a separate analysis of the facts, and is not at all dependent on AWA compliance. Thus, even
assuming that Dr. Ensley’s opinions are irrelevant to whether the Zoo is AWA compliant, they
are still relevant to whether the Zoo harms Lucky.
Second, Dr. Ensley’s opinions are relevant to AWA compliance because they could assist
the finder of fact in determining whether the Zoo’s animal husbandry practices are AWA
compliant even if his opinions do not expressly make such findings. The Zoo is correct that Dr.
Ensley does not explicitly address AWA compliance, as Dr. Ensley does not purport to be expert
in the AWA’s standards. Nevertheless, when Dr. Ensley says, for example, that Lucky’s wounds
such as “pressure sores [and] decubital ulcers are a direct result of laying down on unyielding
surfaces,” this opinion (assuming it is otherwise admissible) is relevant to certain AWA
regulations regarding facilities. Docket no. 59-2 at 43 (Ensley Report); see also 9 C.F.R. § 3.125
(“The facility must be constructed of such material and of such strength as appropriate for the
animals involved.”). Though Dr. Ensley does not express ultimate legal conclusions on AWA
compliance, his opinions would help a fact finder make that determination. In this respect, Dr.
Ensley’s opinions (and Blais’ opinions) 4 are relevant.
2. Dr. Ensley’s opinions are sufficiently reliable to be considered by
the finder of fact.
The Zoo argues that Dr. Ensley’s opinions are unreliable and should be excluded under
Daubert for four reasons: (1) he allegedly misstates the facts; (2) his “review of the literature”
allegedly provides no basis for his opinions; (3) his reliance on the Miller Study, Docket no. 599, allegedly undercuts his causation opinions; and (4) there is allegedly too great an analytical
gap between the facts and his opinions.
On the first point, the Zoo repeatedly attacks the substance of Dr. Ensley’s opinions
regarding the severity of Lucky’s arthritis and foot problems. Contrary to Dr. Ensley’s opinions,
the Zoo asserts that Lucky is not a “cripple” and her conditions are not “life-threatening.” The
Zoo argues that Dr. Ensley is alone among Lucky’s vets and handlers in reaching a conclusion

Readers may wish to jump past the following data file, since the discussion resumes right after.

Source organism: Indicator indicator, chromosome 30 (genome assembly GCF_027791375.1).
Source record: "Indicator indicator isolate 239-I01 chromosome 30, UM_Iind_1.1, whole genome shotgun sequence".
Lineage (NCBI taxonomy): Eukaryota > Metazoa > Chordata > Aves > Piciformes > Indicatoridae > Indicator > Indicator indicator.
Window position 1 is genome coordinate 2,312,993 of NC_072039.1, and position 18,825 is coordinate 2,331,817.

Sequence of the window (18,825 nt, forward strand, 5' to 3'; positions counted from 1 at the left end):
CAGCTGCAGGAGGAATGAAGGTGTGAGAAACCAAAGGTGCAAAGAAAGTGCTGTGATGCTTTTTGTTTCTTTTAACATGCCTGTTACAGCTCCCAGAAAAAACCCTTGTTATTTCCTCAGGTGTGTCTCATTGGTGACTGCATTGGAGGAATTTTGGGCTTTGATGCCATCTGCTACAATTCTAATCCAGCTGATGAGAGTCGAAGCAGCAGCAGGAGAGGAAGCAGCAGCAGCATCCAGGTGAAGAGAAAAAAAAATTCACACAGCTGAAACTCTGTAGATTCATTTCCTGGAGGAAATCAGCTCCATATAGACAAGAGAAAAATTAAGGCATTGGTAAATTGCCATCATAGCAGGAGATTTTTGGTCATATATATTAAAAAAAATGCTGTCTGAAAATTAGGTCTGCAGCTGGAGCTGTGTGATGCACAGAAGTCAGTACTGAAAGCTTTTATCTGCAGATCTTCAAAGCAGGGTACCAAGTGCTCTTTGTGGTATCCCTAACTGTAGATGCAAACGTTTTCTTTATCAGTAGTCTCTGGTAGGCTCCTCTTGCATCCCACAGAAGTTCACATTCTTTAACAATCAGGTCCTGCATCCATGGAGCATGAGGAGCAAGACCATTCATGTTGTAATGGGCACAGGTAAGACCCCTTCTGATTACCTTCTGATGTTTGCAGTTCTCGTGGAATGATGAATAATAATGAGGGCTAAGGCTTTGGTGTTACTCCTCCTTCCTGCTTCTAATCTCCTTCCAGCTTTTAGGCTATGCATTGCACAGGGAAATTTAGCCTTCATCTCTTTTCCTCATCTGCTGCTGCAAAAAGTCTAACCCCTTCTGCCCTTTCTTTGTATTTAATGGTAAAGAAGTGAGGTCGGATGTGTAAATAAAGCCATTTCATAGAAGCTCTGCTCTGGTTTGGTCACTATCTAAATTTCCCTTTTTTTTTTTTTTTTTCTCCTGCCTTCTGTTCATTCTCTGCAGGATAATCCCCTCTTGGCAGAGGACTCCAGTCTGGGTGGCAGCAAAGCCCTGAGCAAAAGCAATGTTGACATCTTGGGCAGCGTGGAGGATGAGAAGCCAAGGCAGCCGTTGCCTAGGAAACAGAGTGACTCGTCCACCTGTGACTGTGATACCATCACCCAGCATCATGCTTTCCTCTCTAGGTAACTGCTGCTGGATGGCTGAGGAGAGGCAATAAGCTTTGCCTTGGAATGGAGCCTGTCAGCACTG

this extreme. Similarly, the Zoo also points to instances where Dr. Ensley’s opinions allegedly
mischaracterize the surfaces in Lucky’s enclosure. 5 But as the Zoo’s own veterinary expert, Dr.
Isaza, stated at his deposition, “Welfare [of an elephant] is difficult to measure . . . Welfare is a
As noted, the Zoo makes the same argument with respect to Blais’ opinions. See Docket no. 61 at 6, n. 11.
For the same reasons this argument fails as to Dr. Ensley, it fails as to Blais. When Blais opines, for example, that
the Zoo’s 16,400 square foot enclosure for Lucky “offers limited psychological, emotional and physical stimulation
and is known to be a root cause of many of the ailments that plague captive elephants,” this opinion (assuming it is
otherwise admissible) is relevant to AWA compliance. Docket no. 61-2 at 8–9 (Blais Report); see also 9 C.F.R. §
3.128 (“Enclosures shall be constructed and maintained so as to provide sufficient space to allow each animal to
make normal postural and social adjustments with adequate freedom of movement. Inadequate space may be
indicated by evidence of malnutrition, poor condition, debility, stress, or abnormal behavior patterns.”).
The Zoo dedicates a large portion of its Daubert briefing to reciting evidence of the substrate’s “soft”
character. See, e.g., Docket no. 68 at 4–8. In doing so, the Zoo argues that Dr. Ensley is not a soil expert, and those
who are soil experts have not opined as to the effects of the substrate on Lucky. Both of these points are well taken,
but do not undermine the reliability of Dr. Ensley’s opinions. Nowhere does Dr. Ensley purport to be a soil expert,
but he does purport to explain what effects the substrate has on Lucky based on his veterinary expertise and review
of the literature. Dr. Isaza does the same. See Docket no. 53-2 at 14–18.
state of being, a subjective assessment and subjective to each person that makes that. So what I
call a healthy person, another person may say, no, that’s not healthy. And similar with welfare.”
Docket no. 70-8 at 10 (emphasis added).
Though the Zoo argues that “Plaintiffs’ response fails to point to any analysis (in the
absence of a full veterinary exam) that Dr. Ensley conducted to provide a basis for his
inflammatory opinion[s],” Dr. Ensley’s report itself summarizes that analysis—Dr. Ensley
provides a detailed recitation of his observations and how they lead to his conclusions. See, e.g.,
Docket no. 70-1 at 59. On each of the points that the Zoo says Dr. Ensley “mischaracterizes,” Dr.
Ensley has examined much of the same evidence available to the Zoo and has simply reached a
contrary conclusion on the basis of that evidence. 6 The result is not an unreliable opinion but
merely a different one, which, as Plaintiffs put it, “highlights the existence of questions of fact.”
Docket no. 64 at 11. In other words, what the Zoo characterizes as “false premises” of Dr.
Ensley’s opinions are in actuality contested questions of fact.